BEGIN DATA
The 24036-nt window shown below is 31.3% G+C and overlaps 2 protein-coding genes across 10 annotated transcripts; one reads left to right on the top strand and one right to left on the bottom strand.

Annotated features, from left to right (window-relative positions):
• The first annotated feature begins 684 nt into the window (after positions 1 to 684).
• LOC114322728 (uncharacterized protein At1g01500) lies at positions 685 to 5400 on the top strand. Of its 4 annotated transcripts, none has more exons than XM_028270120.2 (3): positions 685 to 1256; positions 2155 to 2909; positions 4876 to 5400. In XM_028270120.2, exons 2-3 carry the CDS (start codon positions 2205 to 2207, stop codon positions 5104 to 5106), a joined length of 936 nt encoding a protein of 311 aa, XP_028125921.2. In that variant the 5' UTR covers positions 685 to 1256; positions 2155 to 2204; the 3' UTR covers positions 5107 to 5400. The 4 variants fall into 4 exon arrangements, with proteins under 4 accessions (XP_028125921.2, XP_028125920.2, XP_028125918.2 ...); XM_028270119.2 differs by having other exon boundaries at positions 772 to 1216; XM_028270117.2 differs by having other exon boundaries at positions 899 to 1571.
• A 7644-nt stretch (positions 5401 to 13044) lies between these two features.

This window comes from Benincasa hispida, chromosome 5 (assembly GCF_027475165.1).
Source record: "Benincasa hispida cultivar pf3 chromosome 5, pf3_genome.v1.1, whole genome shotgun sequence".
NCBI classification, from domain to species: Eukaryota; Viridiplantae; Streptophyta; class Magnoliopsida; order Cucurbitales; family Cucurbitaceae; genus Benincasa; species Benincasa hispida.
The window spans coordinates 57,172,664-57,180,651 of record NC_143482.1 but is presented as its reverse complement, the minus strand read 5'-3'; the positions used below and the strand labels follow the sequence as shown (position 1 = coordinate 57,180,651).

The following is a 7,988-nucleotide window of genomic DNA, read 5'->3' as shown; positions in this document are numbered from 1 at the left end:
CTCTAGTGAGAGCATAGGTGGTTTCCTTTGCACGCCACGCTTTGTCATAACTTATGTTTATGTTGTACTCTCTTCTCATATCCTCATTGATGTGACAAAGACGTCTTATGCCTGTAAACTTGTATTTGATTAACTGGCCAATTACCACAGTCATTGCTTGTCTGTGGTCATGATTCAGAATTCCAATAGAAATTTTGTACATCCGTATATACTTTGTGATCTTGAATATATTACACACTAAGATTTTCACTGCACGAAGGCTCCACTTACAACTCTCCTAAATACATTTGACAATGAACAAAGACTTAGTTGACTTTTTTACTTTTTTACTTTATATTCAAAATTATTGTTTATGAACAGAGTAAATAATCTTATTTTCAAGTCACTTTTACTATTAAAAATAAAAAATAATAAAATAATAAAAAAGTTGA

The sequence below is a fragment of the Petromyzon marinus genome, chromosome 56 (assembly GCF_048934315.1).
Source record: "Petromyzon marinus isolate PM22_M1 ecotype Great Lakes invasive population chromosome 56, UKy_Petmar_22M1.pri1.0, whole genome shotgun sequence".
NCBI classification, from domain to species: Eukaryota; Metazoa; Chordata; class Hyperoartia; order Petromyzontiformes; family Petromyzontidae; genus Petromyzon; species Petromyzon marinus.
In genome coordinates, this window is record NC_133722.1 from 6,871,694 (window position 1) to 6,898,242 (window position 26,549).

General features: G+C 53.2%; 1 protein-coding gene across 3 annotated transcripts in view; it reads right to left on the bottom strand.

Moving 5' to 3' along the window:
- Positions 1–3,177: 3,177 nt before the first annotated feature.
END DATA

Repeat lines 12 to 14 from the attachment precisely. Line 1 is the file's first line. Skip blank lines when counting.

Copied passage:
The sequence below is a fragment of the Petromyzon marinus genome, chromosome 56 (assembly GCF_048934315.1).
Source record: "Petromyzon marinus isolate PM22_M1 ecotype Great Lakes invasive population chromosome 56, UKy_Petmar_22M1.pri1.0, whole genome shotgun sequence".
NCBI classification, from domain to species: Eukaryota; Metazoa; Chordata; class Hyperoartia; order Petromyzontiformes; family Petromyzontidae; genus Petromyzon; species Petromyzon marinus.